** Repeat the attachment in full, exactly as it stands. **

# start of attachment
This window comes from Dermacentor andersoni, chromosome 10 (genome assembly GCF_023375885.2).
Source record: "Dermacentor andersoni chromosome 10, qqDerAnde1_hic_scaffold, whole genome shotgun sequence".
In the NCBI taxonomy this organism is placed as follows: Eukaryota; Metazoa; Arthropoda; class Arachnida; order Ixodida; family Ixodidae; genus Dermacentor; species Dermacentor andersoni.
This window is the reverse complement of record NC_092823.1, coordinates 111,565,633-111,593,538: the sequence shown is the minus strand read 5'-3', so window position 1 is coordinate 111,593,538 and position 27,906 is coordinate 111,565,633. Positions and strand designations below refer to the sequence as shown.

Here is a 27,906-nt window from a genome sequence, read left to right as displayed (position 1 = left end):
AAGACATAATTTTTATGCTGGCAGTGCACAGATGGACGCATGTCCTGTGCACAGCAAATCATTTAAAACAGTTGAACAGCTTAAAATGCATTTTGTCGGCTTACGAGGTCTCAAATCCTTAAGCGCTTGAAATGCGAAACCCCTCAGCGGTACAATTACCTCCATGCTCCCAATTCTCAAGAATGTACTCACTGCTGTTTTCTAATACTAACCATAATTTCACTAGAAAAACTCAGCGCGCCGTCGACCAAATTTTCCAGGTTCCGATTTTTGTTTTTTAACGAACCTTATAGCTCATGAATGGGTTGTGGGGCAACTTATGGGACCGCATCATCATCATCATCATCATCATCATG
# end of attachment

This window comes from Dermacentor andersoni, chromosome 10 (genome assembly GCF_023375885.2).
Source record: "Dermacentor andersoni chromosome 10, qqDerAnde1_hic_scaffold, whole genome shotgun sequence".
In the NCBI taxonomy this organism is placed as follows: Eukaryota; Metazoa; Arthropoda; class Arachnida; order Ixodida; family Ixodidae; genus Dermacentor; species Dermacentor andersoni.
This window is the reverse complement of record NC_092823.1, coordinates 111,565,633-111,593,538: the sequence shown is the minus strand read 5'-3', so window position 1 is coordinate 111,593,538 and position 27,906 is coordinate 111,565,633. Positions and strand designations below refer to the sequence as shown.

Here is a 27,906-nt window from a genome sequence, read left to right as displayed (position 1 = left end):
AAGACATAATTTTTATGCTGGCAGTGCACAGATGGACGCATGTCCTGTGCACAGCAAATCATTTAAAACAGTTGAACAGCTTAAAATGCATTTTGTCGGCTTACGAGGTCTCAAATCCTTAAGCGCTTGAAATGCGAAACCCCTCAGCGGTACAATTACCTCCATGCTCCCAATTCTCAAGAATGTACTCACTGCTGTTTTCTAATACTAACCATAATTTCACTAGAAAAACTCAGCGCGCCGTCGACCAAATTTTCCAGGTTCCGATTTTTGTTTTTTAACGAACCTTATAGCTCATGAATGGGTTGTGGGGCAACTTATGGGACCGCATCATCATCATCATCATCATCATCATG